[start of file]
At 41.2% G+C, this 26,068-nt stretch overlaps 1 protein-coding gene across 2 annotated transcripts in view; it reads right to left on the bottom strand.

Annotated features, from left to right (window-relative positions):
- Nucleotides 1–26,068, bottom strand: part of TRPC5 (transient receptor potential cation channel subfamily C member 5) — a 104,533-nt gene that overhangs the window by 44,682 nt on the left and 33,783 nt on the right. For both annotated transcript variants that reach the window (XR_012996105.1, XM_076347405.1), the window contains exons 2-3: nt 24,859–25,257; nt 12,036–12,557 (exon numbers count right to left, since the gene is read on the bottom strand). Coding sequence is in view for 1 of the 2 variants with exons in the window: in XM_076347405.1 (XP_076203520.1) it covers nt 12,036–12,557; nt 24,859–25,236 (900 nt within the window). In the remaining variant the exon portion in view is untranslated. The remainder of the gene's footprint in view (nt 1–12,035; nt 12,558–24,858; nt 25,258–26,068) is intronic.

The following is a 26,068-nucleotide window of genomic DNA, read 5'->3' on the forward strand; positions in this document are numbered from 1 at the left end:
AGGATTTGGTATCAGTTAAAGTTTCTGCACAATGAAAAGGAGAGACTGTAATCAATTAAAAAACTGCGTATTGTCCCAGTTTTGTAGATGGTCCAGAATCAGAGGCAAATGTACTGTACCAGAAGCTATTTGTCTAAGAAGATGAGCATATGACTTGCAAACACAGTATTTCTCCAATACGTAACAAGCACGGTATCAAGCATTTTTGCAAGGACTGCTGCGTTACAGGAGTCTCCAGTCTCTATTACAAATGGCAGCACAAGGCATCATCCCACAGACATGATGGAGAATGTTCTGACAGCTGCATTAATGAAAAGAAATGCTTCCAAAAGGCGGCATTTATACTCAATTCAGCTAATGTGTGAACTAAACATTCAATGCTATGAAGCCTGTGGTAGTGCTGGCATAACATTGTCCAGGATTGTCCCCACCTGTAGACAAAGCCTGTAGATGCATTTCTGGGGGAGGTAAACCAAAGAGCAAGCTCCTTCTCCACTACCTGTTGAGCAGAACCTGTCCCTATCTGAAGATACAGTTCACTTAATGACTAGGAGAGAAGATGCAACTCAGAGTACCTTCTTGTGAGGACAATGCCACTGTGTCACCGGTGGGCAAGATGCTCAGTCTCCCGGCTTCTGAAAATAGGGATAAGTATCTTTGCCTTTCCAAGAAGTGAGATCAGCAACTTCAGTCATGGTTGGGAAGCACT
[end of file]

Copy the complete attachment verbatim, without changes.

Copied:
At 41.2% G+C, this 26,068-nt stretch overlaps 1 protein-coding gene across 2 annotated transcripts in view; it reads right to left on the bottom strand.

Annotated features, from left to right (window-relative positions):
- Nucleotides 1–26,068, bottom strand: part of TRPC5 (transient receptor potential cation channel subfamily C member 5) — a 104,533-nt gene that overhangs the window by 44,682 nt on the left and 33,783 nt on the right. For both annotated transcript variants that reach the window (XR_012996105.1, XM_076347405.1), the window contains exons 2-3: nt 24,859–25,257; nt 12,036–12,557 (exon numbers count right to left, since the gene is read on the bottom strand). Coding sequence is in view for 1 of the 2 variants with exons in the window: in XM_076347405.1 (XP_076203520.1) it covers nt 12,036–12,557; nt 24,859–25,236 (900 nt within the window). In the remaining variant the exon portion in view is untranslated. The remainder of the gene's footprint in view (nt 1–12,035; nt 12,558–24,858; nt 25,258–26,068) is intronic.

The following is a 26,068-nucleotide window of genomic DNA, read 5'->3' on the forward strand; positions in this document are numbered from 1 at the left end:
AGGATTTGGTATCAGTTAAAGTTTCTGCACAATGAAAAGGAGAGACTGTAATCAATTAAAAAACTGCGTATTGTCCCAGTTTTGTAGATGGTCCAGAATCAGAGGCAAATGTACTGTACCAGAAGCTATTTGTCTAAGAAGATGAGCATATGACTTGCAAACACAGTATTTCTCCAATACGTAACAAGCACGGTATCAAGCATTTTTGCAAGGACTGCTGCGTTACAGGAGTCTCCAGTCTCTATTACAAATGGCAGCACAAGGCATCATCCCACAGACATGATGGAGAATGTTCTGACAGCTGCATTAATGAAAAGAAATGCTTCCAAAAGGCGGCATTTATACTCAATTCAGCTAATGTGTGAACTAAACATTCAATGCTATGAAGCCTGTGGTAGTGCTGGCATAACATTGTCCAGGATTGTCCCCACCTGTAGACAAAGCCTGTAGATGCATTTCTGGGGGAGGTAAACCAAAGAGCAAGCTCCTTCTCCACTACCTGTTGAGCAGAACCTGTCCCTATCTGAAGATACAGTTCACTTAATGACTAGGAGAGAAGATGCAACTCAGAGTACCTTCTTGTGAGGACAATGCCACTGTGTCACCGGTGGGCAAGATGCTCAGTCTCCCGGCTTCTGAAAATAGGGATAAGTATCTTTGCCTTTCCAAGAAGTGAGATCAGCAACTTCAGTCATGGTTGGGAAGCACT